Proverbs 22:6Once in a ladies’ Bible study group, a young mother of three small boys made a bold declaration. “If you raise your kids correctly and to follow God, they will never rebel.”

Her words hit the room like a wrecking ball. Most of us knew that two godly mothers in the group were dealing with rebellious teenagers. You could see the anguish on their faces. And the empathy on the faces of most of the rest of the group. “Young mother of three small boys” was clueless.

As the leader, I knew I had to do something. As graciously and kindly as possibly I attempted to minimize the damage she had done.

I have no doubt this young woman meant well, but she should never have made this statement. She was claiming something to be fact, but was not speaking from a place of knowledge or experience. Her boys were all five and under. I mean, seriously, what did she know about rebellious kids?

So if her statement didn’t come from knowledge or experience, where did she get the idea that if you raise your children “correctly” they won’t ever stray? More than likely, she got it from the Bible book of Proverbs. You may be familiar with the verse too:

“Train up a child in the way he should go: and when he is old, he will not depart from it.” Proverbs 22:6

Yes, the verse – like all the others in Scripture – is the inspired, authoritative Word of God. But “young mother of three small boys,” and many of us too, have wrongly claimed this verse as a blanket promise from God. We may have even been taught that this is a promise from God.

Over the last couple of Thursdays, I’ve posted about verses that are often misunderstood because they are taken out of context. (See also, “Do you misuse Philippians 4:13” and “What’s the Good of Romans 8:28.”) Proverbs 22:6 is often misunderstood because we fail to consider the literature genre.

The book of Proverbs is classified as wisdom literature. “The Introduction to Biblical Interpretation” by Dr. William Klein and Dr. Craig Blomberg define a proverb like this:

“By nature proverbs are not absolute promises from God that guarantee the promised outcome if one follows them. Rather, they point out patterns of conduct that, if followed, give one the best chance of success. In other words, they offer general principles for successful living rather than a comprehensive “legal code for life'” (page 315).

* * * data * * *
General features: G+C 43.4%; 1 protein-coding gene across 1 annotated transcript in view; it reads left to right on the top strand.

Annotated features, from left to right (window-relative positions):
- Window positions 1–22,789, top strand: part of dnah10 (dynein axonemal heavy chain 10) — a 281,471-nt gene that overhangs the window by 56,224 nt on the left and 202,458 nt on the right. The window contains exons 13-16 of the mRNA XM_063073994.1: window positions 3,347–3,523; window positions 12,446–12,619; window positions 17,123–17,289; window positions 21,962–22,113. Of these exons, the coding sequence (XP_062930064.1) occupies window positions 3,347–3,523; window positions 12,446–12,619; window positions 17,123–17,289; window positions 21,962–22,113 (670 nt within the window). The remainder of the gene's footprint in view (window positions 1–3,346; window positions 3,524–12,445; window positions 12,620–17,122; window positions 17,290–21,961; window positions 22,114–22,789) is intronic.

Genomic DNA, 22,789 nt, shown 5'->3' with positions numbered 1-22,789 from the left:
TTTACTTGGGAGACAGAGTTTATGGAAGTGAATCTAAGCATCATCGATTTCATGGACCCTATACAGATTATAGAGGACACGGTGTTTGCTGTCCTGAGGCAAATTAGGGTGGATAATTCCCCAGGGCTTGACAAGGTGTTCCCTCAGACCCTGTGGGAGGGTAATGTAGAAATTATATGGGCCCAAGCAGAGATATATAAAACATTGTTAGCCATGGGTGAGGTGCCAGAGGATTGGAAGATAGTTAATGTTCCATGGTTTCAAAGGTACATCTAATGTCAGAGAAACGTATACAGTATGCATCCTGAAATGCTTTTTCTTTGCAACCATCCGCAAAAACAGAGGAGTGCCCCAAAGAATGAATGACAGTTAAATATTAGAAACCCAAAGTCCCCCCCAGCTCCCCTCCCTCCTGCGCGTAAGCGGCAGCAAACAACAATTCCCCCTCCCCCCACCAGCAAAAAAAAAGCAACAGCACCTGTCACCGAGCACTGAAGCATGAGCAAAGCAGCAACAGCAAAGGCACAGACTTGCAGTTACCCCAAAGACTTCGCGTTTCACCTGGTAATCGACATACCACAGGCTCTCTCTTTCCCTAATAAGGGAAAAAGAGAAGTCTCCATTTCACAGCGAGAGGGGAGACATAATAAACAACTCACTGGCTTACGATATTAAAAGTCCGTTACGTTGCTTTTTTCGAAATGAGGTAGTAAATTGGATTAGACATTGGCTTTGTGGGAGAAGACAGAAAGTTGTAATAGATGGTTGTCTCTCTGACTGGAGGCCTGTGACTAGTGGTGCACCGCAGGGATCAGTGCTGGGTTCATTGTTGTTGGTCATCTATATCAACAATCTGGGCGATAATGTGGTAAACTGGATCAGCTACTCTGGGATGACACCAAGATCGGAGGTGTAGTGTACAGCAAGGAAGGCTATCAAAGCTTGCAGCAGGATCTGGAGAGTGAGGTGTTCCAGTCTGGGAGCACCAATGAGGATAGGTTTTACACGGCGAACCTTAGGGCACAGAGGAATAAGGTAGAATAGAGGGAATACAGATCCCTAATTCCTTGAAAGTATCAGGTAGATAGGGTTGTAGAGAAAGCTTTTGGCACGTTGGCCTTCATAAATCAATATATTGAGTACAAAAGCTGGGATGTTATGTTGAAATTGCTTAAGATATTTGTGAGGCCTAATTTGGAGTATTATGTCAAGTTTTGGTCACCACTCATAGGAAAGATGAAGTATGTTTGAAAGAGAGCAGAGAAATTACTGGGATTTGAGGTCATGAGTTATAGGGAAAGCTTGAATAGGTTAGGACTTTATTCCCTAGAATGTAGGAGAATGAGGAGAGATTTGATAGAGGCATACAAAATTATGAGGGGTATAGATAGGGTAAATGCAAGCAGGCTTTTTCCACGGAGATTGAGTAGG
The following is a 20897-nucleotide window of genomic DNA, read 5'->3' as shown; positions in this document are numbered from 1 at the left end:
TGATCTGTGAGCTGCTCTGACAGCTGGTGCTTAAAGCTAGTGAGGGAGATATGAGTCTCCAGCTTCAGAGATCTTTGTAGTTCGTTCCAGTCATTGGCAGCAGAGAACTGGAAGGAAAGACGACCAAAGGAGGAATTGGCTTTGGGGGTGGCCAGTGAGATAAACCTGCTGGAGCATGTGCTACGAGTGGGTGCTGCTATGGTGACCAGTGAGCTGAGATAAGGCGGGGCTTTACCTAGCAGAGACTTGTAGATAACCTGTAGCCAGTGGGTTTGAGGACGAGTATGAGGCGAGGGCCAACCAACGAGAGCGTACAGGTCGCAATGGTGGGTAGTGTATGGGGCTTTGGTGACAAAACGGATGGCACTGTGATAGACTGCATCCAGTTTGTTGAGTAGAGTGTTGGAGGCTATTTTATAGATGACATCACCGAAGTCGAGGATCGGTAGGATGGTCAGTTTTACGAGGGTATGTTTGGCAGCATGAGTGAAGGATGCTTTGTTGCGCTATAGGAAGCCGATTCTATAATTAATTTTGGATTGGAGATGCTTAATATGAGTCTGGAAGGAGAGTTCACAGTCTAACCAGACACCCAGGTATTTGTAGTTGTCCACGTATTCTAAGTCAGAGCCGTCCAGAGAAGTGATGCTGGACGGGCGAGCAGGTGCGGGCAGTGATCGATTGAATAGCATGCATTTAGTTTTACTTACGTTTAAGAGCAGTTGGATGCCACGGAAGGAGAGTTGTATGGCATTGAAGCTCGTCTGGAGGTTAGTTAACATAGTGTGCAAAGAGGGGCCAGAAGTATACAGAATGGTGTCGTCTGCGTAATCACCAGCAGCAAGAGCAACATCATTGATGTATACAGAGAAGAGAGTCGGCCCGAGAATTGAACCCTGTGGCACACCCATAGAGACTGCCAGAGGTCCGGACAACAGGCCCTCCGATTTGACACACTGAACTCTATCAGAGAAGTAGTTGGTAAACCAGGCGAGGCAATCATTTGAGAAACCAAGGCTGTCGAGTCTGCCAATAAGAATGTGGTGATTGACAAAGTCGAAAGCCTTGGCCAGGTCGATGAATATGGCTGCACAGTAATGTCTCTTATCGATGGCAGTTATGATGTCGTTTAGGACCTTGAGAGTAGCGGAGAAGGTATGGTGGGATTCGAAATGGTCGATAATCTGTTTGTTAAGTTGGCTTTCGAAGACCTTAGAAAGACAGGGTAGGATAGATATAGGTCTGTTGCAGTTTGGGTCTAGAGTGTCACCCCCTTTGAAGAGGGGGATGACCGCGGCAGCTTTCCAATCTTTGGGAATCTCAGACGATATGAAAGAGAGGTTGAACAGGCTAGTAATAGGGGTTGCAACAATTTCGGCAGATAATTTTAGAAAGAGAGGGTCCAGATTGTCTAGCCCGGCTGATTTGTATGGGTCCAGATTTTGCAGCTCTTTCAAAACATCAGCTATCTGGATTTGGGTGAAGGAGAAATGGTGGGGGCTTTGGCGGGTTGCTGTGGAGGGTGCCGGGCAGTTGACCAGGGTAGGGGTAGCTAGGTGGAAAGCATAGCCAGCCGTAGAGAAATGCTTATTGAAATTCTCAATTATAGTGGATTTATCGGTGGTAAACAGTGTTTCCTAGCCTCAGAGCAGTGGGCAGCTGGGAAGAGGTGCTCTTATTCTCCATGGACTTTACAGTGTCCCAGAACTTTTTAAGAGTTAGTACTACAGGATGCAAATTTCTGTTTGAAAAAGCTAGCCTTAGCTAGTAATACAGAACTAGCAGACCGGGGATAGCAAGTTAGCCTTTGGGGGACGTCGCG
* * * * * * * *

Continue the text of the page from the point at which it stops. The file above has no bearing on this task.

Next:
Considering the nature of a proverb then, God does not promise us that if we diligently teach our children about God and His ways, and raise them to love Him they will grow into godly, responsible adults. Though it is far more likely to turn out that way if we do, then if we don’t.

The grief of many godly parents has been multiplied because they misunderstood Proverbs 22:6. Jen Wilken comments on this in her book “Women of the Word:”

“Reading a proverb as a promise can lead to heartache and doubt. Understanding it as a general rule for life can point us toward wise decision-making.”

Many godly parents have taken this verse as a promise. But then their teenager rebelled or their young adult walked away from the faith. The parents were shaken to the core. Where did we go wrong? Why did God allow this to happen? Why wasn’t God faithful?

So, what do we do with Proverbs 22:6? And all the other proverbs? We accept them as God’s inspired Word. We read and study them. We embrace them as the best principles to live lives that please and honor God. And we entrust our children to God who is indeed faithful!

Have you ever misunderstood Proverbs 22:6 as a promise? Have you been “disappointed” by Proverbs 22:6? How can we find comfort in the truth that this verse is not a promise?

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